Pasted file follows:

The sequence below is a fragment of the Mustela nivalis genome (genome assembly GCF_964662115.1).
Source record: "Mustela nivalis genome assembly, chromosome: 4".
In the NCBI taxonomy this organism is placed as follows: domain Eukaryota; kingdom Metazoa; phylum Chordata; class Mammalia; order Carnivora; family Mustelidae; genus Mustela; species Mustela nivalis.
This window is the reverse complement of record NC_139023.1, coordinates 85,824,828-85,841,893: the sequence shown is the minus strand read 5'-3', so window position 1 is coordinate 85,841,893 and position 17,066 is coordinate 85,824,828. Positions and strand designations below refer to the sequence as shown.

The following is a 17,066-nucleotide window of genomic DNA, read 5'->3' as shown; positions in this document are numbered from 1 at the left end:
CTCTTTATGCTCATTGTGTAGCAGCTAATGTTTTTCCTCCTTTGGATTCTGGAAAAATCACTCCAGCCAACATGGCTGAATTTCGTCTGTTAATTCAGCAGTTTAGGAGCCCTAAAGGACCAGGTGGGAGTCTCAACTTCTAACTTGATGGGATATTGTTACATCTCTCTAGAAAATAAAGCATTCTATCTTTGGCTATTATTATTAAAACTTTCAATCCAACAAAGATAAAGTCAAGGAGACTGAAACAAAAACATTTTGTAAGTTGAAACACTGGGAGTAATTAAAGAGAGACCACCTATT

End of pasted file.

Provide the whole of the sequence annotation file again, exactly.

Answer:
The sequence below is a fragment of the Mustela nivalis genome (genome assembly GCF_964662115.1).
Source record: "Mustela nivalis genome assembly, chromosome: 4".
In the NCBI taxonomy this organism is placed as follows: domain Eukaryota; kingdom Metazoa; phylum Chordata; class Mammalia; order Carnivora; family Mustelidae; genus Mustela; species Mustela nivalis.
This window is the reverse complement of record NC_139023.1, coordinates 85,824,828-85,841,893: the sequence shown is the minus strand read 5'-3', so window position 1 is coordinate 85,841,893 and position 17,066 is coordinate 85,824,828. Positions and strand designations below refer to the sequence as shown.

The following is a 17,066-nucleotide window of genomic DNA, read 5'->3' as shown; positions in this document are numbered from 1 at the left end:
CTCTTTATGCTCATTGTGTAGCAGCTAATGTTTTTCCTCCTTTGGATTCTGGAAAAATCACTCCAGCCAACATGGCTGAATTTCGTCTGTTAATTCAGCAGTTTAGGAGCCCTAAAGGACCAGGTGGGAGTCTCAACTTCTAACTTGATGGGATATTGTTACATCTCTCTAGAAAATAAAGCATTCTATCTTTGGCTATTATTATTAAAACTTTCAATCCAACAAAGATAAAGTCAAGGAGACTGAAACAAAAACATTTTGTAAGTTGAAACACTGGGAGTAATTAAAGAGAGACCACCTATT